Photo by Nancy A. Ruhling
Aji peppers for one of Mark’s upcoming recipes.

When Mark’s not cooking up a storm or a tripe for his blog and when he’s not hunkered down working on his dissertation, which uses the theories of math and physics to illuminate the literary works of Jorge Borges and Italo Calvino, he’s tooting on his trumpet.

“I just started taking lessons,” he says, adding that he has played bass for 16 years. “I chose it because it was the most unforgiving instrument I could think of.”

The neighbors don’t have to worry: Mark practices at work, where there’s an auditorium/studio.

These days, Mark’s dissertation is his main course. He’s on track to finish the first draft by the end of the year. If he gets distracted, his tattoos will bring him back to the reality of academia’s present and pressing moment.


Photo by Nancy A. Ruhling
Mark’s supply of star anise.

A spider-like web, which is a Voyager spacecraft map of pulsar stars showing extraterrestrials the location of Earth’s solar system, radiates from his right shoulder. It’s designed to help him keep track of where he is in time. It points to the Schwarzschild radius, reminding him to keep his mental shape so he doesn’t collapse into a black hole. His left arm carries the formula for Planck length, nudging Mark to change perspective when things seem impossible.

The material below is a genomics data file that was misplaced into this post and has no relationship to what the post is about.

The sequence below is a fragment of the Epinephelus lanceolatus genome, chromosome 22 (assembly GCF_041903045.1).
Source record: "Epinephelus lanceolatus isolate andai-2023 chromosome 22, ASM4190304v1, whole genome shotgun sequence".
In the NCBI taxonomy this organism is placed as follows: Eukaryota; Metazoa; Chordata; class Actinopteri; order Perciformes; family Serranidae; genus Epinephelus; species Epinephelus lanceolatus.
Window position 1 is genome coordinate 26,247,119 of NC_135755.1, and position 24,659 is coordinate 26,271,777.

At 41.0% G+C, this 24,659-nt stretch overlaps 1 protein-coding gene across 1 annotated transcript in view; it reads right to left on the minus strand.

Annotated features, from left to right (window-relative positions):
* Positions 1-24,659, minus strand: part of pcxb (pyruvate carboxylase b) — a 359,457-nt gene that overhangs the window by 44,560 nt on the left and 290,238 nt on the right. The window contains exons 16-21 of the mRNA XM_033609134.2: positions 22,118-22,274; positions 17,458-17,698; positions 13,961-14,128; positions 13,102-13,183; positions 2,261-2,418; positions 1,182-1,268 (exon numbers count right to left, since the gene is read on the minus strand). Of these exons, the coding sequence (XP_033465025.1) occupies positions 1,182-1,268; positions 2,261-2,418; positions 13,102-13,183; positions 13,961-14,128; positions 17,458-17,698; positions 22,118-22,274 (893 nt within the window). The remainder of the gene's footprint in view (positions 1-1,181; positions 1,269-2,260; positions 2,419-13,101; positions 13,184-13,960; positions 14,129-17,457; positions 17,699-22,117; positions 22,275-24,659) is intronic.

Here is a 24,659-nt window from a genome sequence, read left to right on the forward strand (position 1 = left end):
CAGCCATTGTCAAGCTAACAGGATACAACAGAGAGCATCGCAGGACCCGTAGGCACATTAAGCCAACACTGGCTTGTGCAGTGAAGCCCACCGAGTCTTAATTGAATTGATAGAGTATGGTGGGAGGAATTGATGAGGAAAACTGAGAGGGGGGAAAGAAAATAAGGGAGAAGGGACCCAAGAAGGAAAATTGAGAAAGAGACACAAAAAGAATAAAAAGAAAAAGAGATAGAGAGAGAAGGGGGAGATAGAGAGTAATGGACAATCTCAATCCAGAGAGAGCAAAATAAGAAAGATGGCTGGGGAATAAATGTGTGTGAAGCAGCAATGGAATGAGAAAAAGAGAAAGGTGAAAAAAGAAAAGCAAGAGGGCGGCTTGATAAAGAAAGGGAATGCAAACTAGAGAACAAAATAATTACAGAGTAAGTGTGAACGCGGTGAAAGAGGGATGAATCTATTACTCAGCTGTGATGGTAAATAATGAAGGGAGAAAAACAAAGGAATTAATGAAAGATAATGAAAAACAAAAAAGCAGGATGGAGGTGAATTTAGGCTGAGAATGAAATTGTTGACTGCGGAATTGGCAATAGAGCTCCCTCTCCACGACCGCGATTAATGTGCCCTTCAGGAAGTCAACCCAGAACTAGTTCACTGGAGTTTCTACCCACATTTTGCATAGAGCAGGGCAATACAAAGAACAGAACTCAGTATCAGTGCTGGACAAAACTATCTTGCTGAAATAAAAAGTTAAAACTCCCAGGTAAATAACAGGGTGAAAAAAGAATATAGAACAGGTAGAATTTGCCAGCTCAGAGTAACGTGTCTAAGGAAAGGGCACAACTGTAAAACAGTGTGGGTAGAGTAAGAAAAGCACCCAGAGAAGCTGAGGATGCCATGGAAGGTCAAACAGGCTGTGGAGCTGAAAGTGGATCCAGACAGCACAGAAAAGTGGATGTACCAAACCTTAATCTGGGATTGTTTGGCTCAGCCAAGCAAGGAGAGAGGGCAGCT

Despite these markers, Mark doesn’t know where Cooked Earth will take him. “I might turn it into a book,” he says. “And I have ideas for other books; I might want to do one on the history of ingredients.”


Photo by Nancy A. Ruhling
Mark’s on B; he has a lot of eating to do to get to Z.

Meanwhile, the tripe is calling. It’s starting to stink up the dining room. Mark takes it back to the refrigerator. He’ll be boiling it for five hours, changing the water constantly, to turn it into soup. It’s an entrée for his Bulgaria entry.

Until it’s served, he’ll be happily holding his nose.

Nancy A. Ruhling may be reached at
Copyright 2012 by Nancy A. Ruhling